Another example is this ad in favor of Fred Upton, the 16-term Michigan congressman who is in a competitive district. Of all the candidates on this list, Fred Upton has the most extensive voting history on climate and environment as former chair of the powerful House Energy and Commerce Committee. The ad names a handful of votes supporting carbon-capture technology (a research area for Michigan universities) and his support of the Great Lakes Restoration Initiative funding (which receives widespread bipartisan support in Great Lakes states).
Missing is the much-longer list of Upton’s votes that have set back climate policy, including supporting drilling in the Arctic National Wildlife Refuge. Once known for casting more moderate votes on the environment, his annual League of Conservation Voters score—a rough calculation of how strong politicians are on environment based on their voting records—took a nosedive after the Tea Party wave in Congress in 2010 and never recovered. One of the top 20 House recipients of oil and gas donations over his career, Upton is a longtime advocate of “energy abundance,” which is a phrase invoking the need for more fossil fuels instead of advocating for a transition to renewables.
He did join the 90-member House Climate Solutions Caucus earlier this year, after years of vacillating on the seriousness of climate change, using his chairmanship to investigate clean energy funding in the Obama administration and even renouncing his own proposal to make lightbulbs more efficient. Upton was one of the election-year additions of the bipartisan climate caucus who prompted critics to wonder if members of the caucus seriously wanted to tackle climate change instead of just bolstering their green credentials.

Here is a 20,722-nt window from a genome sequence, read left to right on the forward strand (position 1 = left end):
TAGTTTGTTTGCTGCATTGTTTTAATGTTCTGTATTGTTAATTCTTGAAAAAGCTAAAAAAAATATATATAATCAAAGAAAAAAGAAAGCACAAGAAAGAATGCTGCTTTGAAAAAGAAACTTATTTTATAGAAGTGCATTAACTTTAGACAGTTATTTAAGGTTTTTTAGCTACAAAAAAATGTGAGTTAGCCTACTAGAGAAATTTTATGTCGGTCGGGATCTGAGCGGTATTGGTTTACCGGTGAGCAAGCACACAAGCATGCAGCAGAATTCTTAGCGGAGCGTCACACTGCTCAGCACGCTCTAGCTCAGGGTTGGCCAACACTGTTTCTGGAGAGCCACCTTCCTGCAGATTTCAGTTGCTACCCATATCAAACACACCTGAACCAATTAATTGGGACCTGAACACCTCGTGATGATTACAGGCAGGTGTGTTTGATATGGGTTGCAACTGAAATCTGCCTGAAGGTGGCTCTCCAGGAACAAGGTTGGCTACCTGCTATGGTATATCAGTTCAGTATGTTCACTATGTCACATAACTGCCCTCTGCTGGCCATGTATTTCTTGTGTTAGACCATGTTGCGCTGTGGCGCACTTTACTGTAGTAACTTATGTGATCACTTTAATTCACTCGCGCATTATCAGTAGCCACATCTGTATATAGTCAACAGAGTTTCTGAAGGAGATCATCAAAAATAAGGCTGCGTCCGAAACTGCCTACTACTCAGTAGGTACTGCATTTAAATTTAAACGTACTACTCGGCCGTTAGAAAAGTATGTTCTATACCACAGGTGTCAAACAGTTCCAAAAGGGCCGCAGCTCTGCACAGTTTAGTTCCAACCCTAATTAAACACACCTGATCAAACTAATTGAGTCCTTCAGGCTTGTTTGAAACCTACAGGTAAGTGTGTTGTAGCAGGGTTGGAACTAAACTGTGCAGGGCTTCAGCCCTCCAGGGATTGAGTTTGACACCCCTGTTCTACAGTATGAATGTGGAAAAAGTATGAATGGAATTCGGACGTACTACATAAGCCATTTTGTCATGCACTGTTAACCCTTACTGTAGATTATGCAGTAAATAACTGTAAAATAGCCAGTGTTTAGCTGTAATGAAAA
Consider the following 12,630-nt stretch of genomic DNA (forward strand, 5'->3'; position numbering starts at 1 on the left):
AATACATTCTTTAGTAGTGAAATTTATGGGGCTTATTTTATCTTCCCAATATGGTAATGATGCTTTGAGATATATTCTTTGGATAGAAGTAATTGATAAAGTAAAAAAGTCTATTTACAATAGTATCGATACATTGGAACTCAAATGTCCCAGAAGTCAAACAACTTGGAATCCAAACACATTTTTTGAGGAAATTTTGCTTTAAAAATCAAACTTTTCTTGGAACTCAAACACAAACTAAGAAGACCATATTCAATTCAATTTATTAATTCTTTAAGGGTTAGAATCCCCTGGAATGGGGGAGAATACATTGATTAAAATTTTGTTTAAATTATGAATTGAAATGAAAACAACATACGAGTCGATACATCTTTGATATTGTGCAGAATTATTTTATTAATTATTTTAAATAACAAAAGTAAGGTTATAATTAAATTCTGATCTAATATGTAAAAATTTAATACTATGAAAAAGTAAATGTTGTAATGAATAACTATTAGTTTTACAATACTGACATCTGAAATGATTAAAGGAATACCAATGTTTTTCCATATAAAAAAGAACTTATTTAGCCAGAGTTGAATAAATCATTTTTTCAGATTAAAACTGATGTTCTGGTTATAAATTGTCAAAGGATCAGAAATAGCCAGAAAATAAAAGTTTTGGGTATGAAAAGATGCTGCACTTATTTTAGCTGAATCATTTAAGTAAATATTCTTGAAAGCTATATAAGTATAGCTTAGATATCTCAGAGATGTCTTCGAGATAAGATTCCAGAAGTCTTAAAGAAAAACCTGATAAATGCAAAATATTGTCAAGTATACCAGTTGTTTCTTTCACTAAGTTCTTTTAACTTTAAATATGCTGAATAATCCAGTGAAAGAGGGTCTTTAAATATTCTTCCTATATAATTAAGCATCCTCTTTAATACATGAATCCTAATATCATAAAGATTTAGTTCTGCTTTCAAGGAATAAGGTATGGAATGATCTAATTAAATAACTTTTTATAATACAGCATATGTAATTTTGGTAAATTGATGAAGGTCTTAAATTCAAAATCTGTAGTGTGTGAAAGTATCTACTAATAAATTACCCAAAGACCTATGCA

ClearPath clearly disagrees with this assessment of Upton. “Chairman Upton has helped shepherd through a number of clean energy bills through his committee that are highly important to our agenda—including on advanced nuclear and hydropower—and which help decarbonization, among other benefits,” ClearPath spokesperson Darren Goode said in an email. When asked about Heller and Knight—who have been targets of environmentalists’ ads this cycle—Goode added they “have led on energy storage and batteries.”
Faison himself is not pushing Republicans to do much more. He is outspoken about not wanting to see the EPA address climate change through regulation, instead arguing for supporting low-emissions energy to let the market take care of our global emissions problems. Grist noted in 2016 that Faison “enthusiastically favors more drilling for natural gas, despite the many studies demonstrating that methane leakage renders natural gas no better for the climate than coal. … He also talks up the promise of ‘clean coal,’ even though the carbon-capture-and-sequestration technology that could theoretically make coal less dirty has yet to be proven affordable or widely effective.”
“If you look at their website there isn’t any mention of climate change. It’s all about clean energy,” says Steve Valk, communications director for Citizens’ Climate Lobby, an advocacy group that pressures politicians to back a carbon tax through the House Climate Solutions Caucus.
Supporting renewables in itself is not a controversial or particularly partisan issue. For example, the GOP-controlled Congress has preserved and extended renewable tax credits, and the loudest backers of wind energy are often Republicans like Chuck Grassley, who was the original sponsor of the tax, given Iowa’s status as a wind leader.
But adapting to climate change and drawing down emissions requires far more action than some tax credits. The United Nations’ recent comprehensive review of climate science makes it clear that market tweaks, like a carbon tax, will not be enough to bring emissions down the needed 45 percent in just 12 years. The report showed that climate change isn’t a long-term issue but an urgent one, requiring more than halfhearted support of clean energy. In this way, Faison aligns much more closely with his party than it appeared when he was heralded as the GOP’s great environmental hope.